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Can Entrepreneurship Save The Press?

The press (i.e. journalism) is essential to our society. It’s how the public remains aware of what happens in our neighborhoods, in our cities, and across our country. It has become synonymous with the First Amendment, serving as the voice of the people in steady times and as the voice of democracy in times of crisis. Unfortunately, an unprecedented crisis in journalism has occurred, leaving thousands of journalists who've spent years reporting on the state of our towns, cities, and country laid off. Media conglomerates like Gannett, Verizon, BuzzFeed, Slate, and many more are restructuring their platforms, but most people don’t know how wide-reaching these efforts are nor the impact they have on smaller markets, where local news is the only gateway to the rest of the world. For decades, these companies have bought and monopolized local markets but did not adapt or innovate, leaving us here, with most of these job cuts hitting local markets the hardest and creating “news desserts”.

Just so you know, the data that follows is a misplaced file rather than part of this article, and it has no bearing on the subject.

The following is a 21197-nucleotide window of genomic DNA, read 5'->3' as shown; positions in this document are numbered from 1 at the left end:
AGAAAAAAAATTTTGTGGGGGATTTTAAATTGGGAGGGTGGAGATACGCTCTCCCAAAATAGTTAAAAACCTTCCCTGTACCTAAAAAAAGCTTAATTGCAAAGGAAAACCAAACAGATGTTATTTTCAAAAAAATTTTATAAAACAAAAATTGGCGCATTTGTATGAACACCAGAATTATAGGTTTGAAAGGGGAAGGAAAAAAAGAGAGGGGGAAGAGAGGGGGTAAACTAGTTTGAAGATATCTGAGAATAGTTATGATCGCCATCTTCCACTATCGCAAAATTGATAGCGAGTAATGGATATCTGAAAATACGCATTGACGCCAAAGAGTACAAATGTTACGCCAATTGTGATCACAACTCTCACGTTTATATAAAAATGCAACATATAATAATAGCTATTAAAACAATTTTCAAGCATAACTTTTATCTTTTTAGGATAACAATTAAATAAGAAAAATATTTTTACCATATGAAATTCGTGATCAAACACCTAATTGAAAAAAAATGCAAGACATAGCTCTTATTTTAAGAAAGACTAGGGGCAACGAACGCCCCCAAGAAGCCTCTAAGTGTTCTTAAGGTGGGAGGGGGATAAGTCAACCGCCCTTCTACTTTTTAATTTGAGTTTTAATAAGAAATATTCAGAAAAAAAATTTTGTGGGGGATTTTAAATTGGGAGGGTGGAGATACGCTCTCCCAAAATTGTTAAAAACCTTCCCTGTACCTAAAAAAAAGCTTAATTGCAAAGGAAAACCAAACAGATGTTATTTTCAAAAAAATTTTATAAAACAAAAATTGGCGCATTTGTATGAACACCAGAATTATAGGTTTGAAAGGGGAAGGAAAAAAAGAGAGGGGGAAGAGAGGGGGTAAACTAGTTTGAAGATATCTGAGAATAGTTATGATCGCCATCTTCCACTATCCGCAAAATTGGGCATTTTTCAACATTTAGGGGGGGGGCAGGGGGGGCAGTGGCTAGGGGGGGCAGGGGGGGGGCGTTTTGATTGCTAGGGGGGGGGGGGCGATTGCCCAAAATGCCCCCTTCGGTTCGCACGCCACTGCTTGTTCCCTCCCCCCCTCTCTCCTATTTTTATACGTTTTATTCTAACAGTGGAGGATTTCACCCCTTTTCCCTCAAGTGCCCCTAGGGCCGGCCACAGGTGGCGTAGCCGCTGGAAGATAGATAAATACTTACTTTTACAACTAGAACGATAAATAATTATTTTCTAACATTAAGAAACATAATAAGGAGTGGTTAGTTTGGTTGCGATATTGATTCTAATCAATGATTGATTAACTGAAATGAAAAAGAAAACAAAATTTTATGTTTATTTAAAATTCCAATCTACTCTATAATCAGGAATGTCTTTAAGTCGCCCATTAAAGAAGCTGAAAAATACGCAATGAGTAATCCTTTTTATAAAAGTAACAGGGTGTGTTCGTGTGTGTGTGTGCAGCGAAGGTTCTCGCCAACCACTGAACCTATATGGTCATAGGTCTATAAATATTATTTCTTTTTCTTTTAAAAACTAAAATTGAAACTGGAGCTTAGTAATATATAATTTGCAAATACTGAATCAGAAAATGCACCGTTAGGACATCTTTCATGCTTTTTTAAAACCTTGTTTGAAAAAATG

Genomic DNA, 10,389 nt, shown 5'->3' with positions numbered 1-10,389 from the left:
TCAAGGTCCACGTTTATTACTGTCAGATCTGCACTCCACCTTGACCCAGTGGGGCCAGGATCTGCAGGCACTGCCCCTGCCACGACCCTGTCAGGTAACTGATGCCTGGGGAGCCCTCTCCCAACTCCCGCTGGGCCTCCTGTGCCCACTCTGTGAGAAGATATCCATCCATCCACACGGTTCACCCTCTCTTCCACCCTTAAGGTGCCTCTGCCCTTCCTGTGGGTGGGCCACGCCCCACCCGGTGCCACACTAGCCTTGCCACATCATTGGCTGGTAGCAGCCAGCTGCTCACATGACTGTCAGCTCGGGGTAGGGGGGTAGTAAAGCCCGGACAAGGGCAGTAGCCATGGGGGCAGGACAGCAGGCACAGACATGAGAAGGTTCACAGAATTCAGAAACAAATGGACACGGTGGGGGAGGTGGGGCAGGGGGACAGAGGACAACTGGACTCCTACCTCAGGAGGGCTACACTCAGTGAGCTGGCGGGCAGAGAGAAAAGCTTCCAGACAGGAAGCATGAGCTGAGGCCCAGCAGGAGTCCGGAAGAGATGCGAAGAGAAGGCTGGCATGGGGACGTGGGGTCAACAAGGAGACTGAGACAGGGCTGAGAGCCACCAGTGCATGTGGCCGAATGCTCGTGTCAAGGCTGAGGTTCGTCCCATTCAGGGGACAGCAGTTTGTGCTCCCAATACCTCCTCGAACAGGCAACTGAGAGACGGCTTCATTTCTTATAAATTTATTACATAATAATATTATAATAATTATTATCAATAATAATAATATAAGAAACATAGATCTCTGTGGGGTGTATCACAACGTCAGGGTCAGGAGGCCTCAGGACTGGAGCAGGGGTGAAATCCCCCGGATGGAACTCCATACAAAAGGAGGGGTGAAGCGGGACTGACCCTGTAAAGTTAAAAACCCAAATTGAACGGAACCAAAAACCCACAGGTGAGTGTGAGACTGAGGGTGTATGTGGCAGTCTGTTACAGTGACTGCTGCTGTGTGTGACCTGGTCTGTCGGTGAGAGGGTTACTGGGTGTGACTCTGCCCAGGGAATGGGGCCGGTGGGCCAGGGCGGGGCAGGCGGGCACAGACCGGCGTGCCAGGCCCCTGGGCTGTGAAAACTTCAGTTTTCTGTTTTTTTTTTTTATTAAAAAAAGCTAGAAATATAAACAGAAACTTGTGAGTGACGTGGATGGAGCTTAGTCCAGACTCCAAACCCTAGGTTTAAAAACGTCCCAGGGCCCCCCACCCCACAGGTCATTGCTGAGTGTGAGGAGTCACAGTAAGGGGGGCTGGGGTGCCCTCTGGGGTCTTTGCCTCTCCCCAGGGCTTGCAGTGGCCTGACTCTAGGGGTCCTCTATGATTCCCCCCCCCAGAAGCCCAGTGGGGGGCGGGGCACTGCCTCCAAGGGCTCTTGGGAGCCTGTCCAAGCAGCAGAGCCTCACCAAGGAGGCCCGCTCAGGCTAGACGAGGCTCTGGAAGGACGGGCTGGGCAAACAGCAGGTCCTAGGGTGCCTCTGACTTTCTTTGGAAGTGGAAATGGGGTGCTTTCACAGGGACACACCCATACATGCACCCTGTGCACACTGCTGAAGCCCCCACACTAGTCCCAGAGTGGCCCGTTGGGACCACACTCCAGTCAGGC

How does this tie into entrepreneurship? Spirited Media CEO and Founder Jim Brady owns and operates three local newspapers in Denver, Pittsburgh, and Philadelphia that rely on innovative methods of reporting and storytelling. His goal: to develop a more intimate relationship with a younger audience and to establish itself as a voice in the communities it serves. Spirited Media is just one example of how entrepreneurship is a multi-faceted sector and can focus on social impact.